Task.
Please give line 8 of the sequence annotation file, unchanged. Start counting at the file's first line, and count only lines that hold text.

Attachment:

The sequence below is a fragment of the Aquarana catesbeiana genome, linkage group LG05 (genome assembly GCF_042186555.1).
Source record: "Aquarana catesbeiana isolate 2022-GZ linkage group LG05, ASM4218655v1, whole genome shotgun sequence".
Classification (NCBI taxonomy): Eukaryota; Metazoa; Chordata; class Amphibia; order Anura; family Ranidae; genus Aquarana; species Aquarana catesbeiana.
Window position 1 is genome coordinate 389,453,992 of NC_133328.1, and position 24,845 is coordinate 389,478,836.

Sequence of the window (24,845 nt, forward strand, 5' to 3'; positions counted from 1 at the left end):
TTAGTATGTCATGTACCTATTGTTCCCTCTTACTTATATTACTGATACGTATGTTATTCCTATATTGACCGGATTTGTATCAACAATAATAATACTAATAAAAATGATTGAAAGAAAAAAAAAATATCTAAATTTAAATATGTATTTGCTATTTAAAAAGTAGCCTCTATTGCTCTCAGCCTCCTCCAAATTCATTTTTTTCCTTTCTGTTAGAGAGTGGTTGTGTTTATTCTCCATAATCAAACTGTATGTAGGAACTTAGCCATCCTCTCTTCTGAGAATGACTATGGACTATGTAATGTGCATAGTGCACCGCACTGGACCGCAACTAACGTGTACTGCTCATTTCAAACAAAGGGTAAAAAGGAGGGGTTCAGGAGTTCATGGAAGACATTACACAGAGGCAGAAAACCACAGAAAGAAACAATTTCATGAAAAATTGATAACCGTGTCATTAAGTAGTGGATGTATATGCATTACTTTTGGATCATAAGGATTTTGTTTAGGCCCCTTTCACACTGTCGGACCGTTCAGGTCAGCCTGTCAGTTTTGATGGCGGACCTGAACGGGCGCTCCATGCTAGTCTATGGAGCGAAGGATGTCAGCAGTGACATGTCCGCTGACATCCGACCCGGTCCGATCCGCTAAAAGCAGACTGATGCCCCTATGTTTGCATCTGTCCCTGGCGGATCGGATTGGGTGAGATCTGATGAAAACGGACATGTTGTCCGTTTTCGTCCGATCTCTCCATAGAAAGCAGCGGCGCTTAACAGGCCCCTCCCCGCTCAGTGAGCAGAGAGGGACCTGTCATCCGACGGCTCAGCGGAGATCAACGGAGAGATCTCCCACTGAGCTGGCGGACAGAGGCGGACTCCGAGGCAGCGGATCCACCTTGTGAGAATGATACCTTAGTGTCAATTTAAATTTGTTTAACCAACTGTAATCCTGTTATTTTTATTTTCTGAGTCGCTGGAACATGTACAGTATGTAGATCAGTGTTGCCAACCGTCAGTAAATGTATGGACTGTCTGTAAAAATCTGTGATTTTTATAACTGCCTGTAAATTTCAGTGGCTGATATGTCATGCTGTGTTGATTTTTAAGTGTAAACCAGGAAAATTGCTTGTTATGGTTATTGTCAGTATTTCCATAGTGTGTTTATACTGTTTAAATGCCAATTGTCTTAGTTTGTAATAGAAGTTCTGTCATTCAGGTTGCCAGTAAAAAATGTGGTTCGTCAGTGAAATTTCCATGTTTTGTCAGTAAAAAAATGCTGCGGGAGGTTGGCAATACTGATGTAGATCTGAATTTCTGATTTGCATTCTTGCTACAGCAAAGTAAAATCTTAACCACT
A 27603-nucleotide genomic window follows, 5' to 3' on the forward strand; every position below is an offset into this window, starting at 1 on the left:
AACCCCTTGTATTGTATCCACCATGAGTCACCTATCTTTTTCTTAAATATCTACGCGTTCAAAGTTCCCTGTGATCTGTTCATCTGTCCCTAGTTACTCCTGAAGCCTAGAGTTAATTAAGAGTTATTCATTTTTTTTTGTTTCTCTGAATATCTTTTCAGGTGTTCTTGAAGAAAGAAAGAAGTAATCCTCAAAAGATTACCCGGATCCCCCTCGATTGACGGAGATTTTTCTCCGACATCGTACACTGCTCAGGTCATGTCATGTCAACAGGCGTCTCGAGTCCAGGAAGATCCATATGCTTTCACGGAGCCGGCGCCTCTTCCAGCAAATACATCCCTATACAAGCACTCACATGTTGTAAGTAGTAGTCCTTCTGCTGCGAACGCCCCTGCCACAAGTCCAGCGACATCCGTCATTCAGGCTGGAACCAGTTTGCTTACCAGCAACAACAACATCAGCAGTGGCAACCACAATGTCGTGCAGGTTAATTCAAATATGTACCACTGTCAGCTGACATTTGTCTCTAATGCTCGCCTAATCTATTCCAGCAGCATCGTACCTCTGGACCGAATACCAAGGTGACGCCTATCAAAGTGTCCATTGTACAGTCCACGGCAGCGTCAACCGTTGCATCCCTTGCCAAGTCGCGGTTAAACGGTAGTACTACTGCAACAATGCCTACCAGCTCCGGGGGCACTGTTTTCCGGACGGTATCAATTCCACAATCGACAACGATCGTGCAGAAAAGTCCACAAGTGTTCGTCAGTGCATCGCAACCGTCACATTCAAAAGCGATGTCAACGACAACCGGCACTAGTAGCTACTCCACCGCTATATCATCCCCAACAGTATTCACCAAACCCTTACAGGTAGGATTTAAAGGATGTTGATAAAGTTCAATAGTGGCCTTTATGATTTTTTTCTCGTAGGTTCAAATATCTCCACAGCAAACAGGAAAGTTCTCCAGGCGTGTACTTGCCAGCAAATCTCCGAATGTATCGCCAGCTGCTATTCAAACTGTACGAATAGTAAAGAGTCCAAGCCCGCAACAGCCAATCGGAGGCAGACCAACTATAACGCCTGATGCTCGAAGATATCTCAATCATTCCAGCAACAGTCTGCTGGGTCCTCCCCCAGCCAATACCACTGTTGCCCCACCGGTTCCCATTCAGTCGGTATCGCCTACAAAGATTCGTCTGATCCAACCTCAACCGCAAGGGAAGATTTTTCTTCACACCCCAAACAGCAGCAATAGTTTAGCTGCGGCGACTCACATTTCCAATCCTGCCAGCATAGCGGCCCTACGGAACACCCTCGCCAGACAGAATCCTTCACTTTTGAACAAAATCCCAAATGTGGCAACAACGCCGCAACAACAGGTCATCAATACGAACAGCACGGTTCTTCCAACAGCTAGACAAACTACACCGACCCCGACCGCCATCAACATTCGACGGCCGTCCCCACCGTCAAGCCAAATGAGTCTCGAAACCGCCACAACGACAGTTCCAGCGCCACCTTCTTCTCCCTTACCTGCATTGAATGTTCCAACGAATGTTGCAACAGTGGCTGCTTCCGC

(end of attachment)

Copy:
AACCCCTTGTATTGTATCCACCATGAGTCACCTATCTTTTTCTTAAATATCTACGCGTTCAAAGTTCCCTGTGATCTGTTCATCTGTCCCTAGTTACTCCTGAAGCCTAGAGTTAATTAAGAGTTATTCATTTTTTTTTGTTTCTCTGAATATCTTTTCAGGTGTTCTTGAAGAAAGAAAGAAGTAATCCTCAAAAGATTACCCGGATCCCCCTCGATTGACGGAGATTTTTCTCCGACATCGTACACTGCTCAGGTCATGTCATGTCAACAGGCGTCTCGAGTCCAGGAAGATCCATATGCTTTCACGGAGCCGGCGCCTCTTCCAGCAAATACATCCCTATACAAGCACTCACATGTTGTAAGTAGTAGTCCTTCTGCTGCGAACGCCCCTGCCACAAGTCCAGCGACATCCGTCATTCAGGCTGGAACCAGTTTGCTTACCAGCAACAACAACATCAGCAGTGGCAACCACAATGTCGTGCAGGTTAATTCAAATATGTACCACTGTCAGCTGACATTTGTCTCTAATGCTCGCCTAATCTATTCCAGCAGCATCGTACCTCTGGACCGAATACCAAGGTGACGCCTATCAAAGTGTCCATTGTACAGTCCACGGCAGCGTCAACCGTTGCATCCCTTGCCAAGTCGCGGTTAAACGGTAGTACTACTGCAACAATGCCTACCAGCTCCGGGGGCACTGTTTTCCGGACGGTATCAATTCCACAATCGACAACGATCGTGCAGAAAAGTCCACAAGTGTTCGTCAGTGCATCGCAACCGTCACATTCAAAAGCGATGTCAACGACAACCGGCACTAGTAGCTACTCCACCGCTATATCATCCCCAACAGTATTCACCAAACCCTTACAGGTAGGATTTAAAGGATGTTGATAAAGTTCAATAGTGGCCTTTATGATTTTTTTCTCGTAGGTTCAAATATCTCCACAGCAAACAGGAAAGTTCTCCAGGCGTGTACTTGCCAGCAAATCTCCGAATGTATCGCCAGCTGCTATTCAAACTGTACGAATAGTAAAGAGTCCAAGCCCGCAACAGCCAATCGGAGGCAGACCAACTATAACGCCTGATGCTCGAAGATATCTCAATCATTCCAGCAACAGTCTGCTGGGTCCTCCCCCAGCCAATACCACTGTTGCCCCACCGGTTCCCATTCAGTCGGTATCGCCTACAAAGATTCGTCTGATCCAACCTCAACCGCAAGGGAAGATTTTTCTTCACACCCCAAACAGCAGCAATAGTTTAGCTGCGGCGACTCACATTTCCAATCCTGCCAGCATAGCGGCCCTACGGAACACCCTCGCCAGACAGAATCCTTCACTTTTGAACAAAATCCCAAATGTGGCAACAACGCCGCAACAACAGGTCATCAATACGAACAGCACGGTTCTTCCAACAGCTAGACAAACTACACCGACCCCGACCGCCATCAACATTCGACGGCCGTCCCCACCGTCAAGCCAAATGAGTCTCGAAACCGCCACAACGACAGTTCCAGCGCCACCTTCTTCTCCCTTACCTGCATTGAATGTTCCAACGAATGTTGCAACAGTGGCTGCTTCCGC